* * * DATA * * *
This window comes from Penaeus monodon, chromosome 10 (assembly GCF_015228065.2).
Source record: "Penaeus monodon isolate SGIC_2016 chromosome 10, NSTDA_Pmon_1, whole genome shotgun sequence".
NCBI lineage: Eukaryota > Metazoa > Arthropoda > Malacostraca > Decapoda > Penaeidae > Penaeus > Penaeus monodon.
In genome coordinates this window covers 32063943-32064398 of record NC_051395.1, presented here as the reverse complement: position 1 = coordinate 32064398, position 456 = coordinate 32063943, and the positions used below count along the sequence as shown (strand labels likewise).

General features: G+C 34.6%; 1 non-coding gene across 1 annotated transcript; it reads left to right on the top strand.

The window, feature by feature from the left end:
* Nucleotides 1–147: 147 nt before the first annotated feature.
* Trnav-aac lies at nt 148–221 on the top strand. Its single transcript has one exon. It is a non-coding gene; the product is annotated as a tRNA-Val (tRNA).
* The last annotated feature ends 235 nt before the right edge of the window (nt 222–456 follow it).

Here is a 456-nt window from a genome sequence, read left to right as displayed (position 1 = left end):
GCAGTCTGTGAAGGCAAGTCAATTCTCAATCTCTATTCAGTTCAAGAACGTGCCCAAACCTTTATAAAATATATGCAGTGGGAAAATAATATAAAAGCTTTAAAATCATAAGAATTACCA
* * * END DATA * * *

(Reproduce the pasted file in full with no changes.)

This window comes from Penaeus monodon, chromosome 10 (assembly GCF_015228065.2).
Source record: "Penaeus monodon isolate SGIC_2016 chromosome 10, NSTDA_Pmon_1, whole genome shotgun sequence".
NCBI lineage: Eukaryota > Metazoa > Arthropoda > Malacostraca > Decapoda > Penaeidae > Penaeus > Penaeus monodon.
In genome coordinates this window covers 32063943-32064398 of record NC_051395.1, presented here as the reverse complement: position 1 = coordinate 32064398, position 456 = coordinate 32063943, and the positions used below count along the sequence as shown (strand labels likewise).

General features: G+C 34.6%; 1 non-coding gene across 1 annotated transcript; it reads left to right on the top strand.

The window, feature by feature from the left end:
* Nucleotides 1–147: 147 nt before the first annotated feature.
* Trnav-aac lies at nt 148–221 on the top strand. Its single transcript has one exon. It is a non-coding gene; the product is annotated as a tRNA-Val (tRNA).
* The last annotated feature ends 235 nt before the right edge of the window (nt 222–456 follow it).

Here is a 456-nt window from a genome sequence, read left to right as displayed (position 1 = left end):
GCAGTCTGTGAAGGCAAGTCAATTCTCAATCTCTATTCAGTTCAAGAACGTGCCCAAACCTTTATAAAATATATGCAGTGGGAAAATAATATAAAAGCTTTAAAATCATAAGAATTACCA